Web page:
Fighting the identity crisis of federalism in Europe

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A reexamination of basic federalist elements to prevent the EU collapsing

by Leo Klinkers |

Introduction

The European Union wants to give a EUR 750 million Recovery Fund to EU countries that have suffered badly from the Corona crisis. Various media characterize this as a ‘Hamiltonian moment’ because the debt to be created with it will not be borne by those countries, but by the entire Union. In this way the federal state of America was established: the debts of the thirteen states that joined the federation were taken over by the federation, in accordance with the seventh and last article of their federal constitution. Because of this – alleged – resemblance with the federal constitution of America, some media wrongly speak of a federalist measure.

Let me be clear: I fully support the provision of the intended financial support; I also support the idea of charging this debt to the Union. But not in this way. Without the foundations of a federal constitution, I consider it likely that implementing this measure will lead to the downfall of the EU through a serious aggravation of the already conflicting nature of the Union. In my article Is the EU’s 750 Billion Recovery Fund a ‘Hamiltonian moment’?, I made it clear that this decision has no federal character whatsoever. And precisely because of that, it is likely to be the final blow to disintegrate the Union.

Now I receive reactions from federalists along the lines of: ‘Even if it is wrong to claim that this Recovery Fund has a federal character, you should still be open to that measure that might contribute to the intended end goal, which is to build a federal Europe step by step’. This is a trivialization of a fundamentally wrong measure. It is one of the many signs of an identity crisis in federalism within Europe, manifested – among other things – in a lack of knowledge of the correct application of the conceptual framework of federalism.

It regularly occurs – even in federal circles – that aspects of the EU’s intergovernmental operating system are attributed a federalist character. Often along the lines of: “The EU is a bit of a federation, isn’t it?” And now this incorrect view reappears at this Recovery Fund. Behind it lies the reasoning: if you often adapt the treaty with institutions, procedures and measures that ‘resemble’ something federalist, then a constitution will automatically come into being. In the above-mentioned article I compare this with the assumption of alchemists that one can turn iron into gold.

After two hundred years of amateurish tampering in the pursuit of a federal Europe, we are faced with the task of re-examining the foundations of federalism. Below a start, derived from the federal characteristics of ‘the mother’ of all federal states, the USA.

The main elements of federalism

In the period 1787-1789, the 55 participants of the Philadelphia Convention designed the world’s first federal constitution. They ignored the order of the Confederate Congress to repair the errors of the confederal treaty ‘The Articles of Federation’. They trashed the treaty because it had no binding force – on the contrary – and devised a constitution based on the political-philosophical writings of European philosophers. They knew their classics.

And what happened next in Europe? From 1800 onwards, dozens of movements, often even under British leadership, tried to establish a federal Europe. Always failed. Cause: the nation-state anarchy. Why: due to political mismanagement. Consequence: bloody wars. Action after WWII: the Schuman Declaration of May 1950, an urgent call to finally make a federal Europe. Error: Robert Schuman ordered European heads of government to base that federal state on a treaty. Why is that wrong? You cannot base a state on a treaty. The foundation of a state requires a constitution. For Robert Schuman’s mistake, directed by Jean Monnet, I refer to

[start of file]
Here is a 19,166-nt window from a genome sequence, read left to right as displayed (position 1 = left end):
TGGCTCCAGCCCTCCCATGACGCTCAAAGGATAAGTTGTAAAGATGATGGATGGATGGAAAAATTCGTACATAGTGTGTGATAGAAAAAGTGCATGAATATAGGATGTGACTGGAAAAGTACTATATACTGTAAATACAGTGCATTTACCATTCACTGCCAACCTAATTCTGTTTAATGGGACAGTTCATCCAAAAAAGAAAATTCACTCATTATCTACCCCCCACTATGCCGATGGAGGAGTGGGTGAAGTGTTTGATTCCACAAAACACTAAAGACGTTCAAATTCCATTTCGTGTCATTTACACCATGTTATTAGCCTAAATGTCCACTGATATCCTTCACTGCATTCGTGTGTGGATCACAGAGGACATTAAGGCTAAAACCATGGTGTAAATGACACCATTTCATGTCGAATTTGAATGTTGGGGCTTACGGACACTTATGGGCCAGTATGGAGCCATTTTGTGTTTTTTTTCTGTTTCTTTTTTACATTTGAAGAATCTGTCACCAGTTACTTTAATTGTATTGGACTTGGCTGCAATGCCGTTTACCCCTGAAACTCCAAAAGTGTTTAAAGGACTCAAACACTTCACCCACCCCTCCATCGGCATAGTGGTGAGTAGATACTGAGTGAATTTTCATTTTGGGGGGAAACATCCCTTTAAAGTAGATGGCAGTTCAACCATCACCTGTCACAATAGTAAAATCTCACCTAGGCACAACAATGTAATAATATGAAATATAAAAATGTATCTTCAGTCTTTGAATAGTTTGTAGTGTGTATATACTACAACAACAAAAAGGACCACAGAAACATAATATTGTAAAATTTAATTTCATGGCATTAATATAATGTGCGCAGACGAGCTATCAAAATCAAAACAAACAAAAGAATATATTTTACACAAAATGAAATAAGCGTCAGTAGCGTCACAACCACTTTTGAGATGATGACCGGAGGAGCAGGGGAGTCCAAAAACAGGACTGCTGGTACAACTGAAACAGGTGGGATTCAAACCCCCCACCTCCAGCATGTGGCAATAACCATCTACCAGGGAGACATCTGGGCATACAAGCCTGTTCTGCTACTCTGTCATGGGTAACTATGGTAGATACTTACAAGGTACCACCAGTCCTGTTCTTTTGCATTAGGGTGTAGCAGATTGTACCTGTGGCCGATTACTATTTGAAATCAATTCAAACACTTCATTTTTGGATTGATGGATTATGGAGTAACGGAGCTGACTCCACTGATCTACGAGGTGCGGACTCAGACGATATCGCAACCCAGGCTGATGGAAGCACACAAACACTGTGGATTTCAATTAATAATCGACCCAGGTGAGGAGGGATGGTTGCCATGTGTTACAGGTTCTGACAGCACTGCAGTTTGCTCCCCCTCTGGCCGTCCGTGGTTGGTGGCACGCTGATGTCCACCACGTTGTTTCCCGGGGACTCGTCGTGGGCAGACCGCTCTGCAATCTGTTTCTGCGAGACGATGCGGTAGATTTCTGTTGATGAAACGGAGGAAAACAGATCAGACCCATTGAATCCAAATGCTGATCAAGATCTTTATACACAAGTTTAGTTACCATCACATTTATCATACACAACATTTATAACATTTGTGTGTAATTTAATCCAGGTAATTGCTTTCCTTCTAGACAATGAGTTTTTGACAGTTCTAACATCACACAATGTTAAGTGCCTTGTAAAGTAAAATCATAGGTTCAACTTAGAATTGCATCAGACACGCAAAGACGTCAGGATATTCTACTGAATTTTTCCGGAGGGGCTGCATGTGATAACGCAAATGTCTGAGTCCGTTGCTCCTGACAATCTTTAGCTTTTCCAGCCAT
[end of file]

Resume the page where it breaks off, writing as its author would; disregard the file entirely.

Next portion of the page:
To err is human but to persevere in error is diabolical. Observations on the Conference on the Future of Europe 2020-2022 in Europe Today.

What makes the American Federation unique?

In 1776, the thirteen English colonies had declared their Declaration of Independence. In 1783 their struggle for freedom ended with the peace treaty of Versailles: England recognised the independence. The thirteen states sought cooperation in a confederate treaty, but that worked like a divisive element. Because they quarrelled more and more among themselves instead of strengthening togetherness – compare the current situation within the European Union – threatened by three powerful countries on their borders (England, France, Russia) James Madison organised the Philadelphia Convention in 1787 with the approval of George Washington.

The Philadelphia Convention faced a major dilemma. Its members’ interest was dedicated to only one concept: freedom. Whatever would be conceived in the Convention: never again a legal framework that would allow a king or some other kind of autocrat to subjugate them again. On the other hand, they knew that offering security, commonality and prosperity to the people of the thirteen states could not be organised any other way than through a representation of the people. But that could once again offer the path to an autocrat. So, their work was dominated by only one question: how do we devise a system of representation that would never give the chance to yet another autocrat?

They answered this question with their knowledge of the writings of Aristotle, Jean-Jacques Rousseau and Montesquieu. The first two because of their rich thoughts on popular sovereignty. The third because of his doctrine of the trias politica: divide state power between three branches, the legislative, the executive and the judiciary. But to this they added the thinking of a fourth philosopher. They drew on the Political Method of John Althusius (‘Politica methodice digesta, atque exemplis sacris et profanis illustrate, 1603). It was precisely his work that provided the answer to their question: how do we make a representation of the people without creating an autocrat out of it?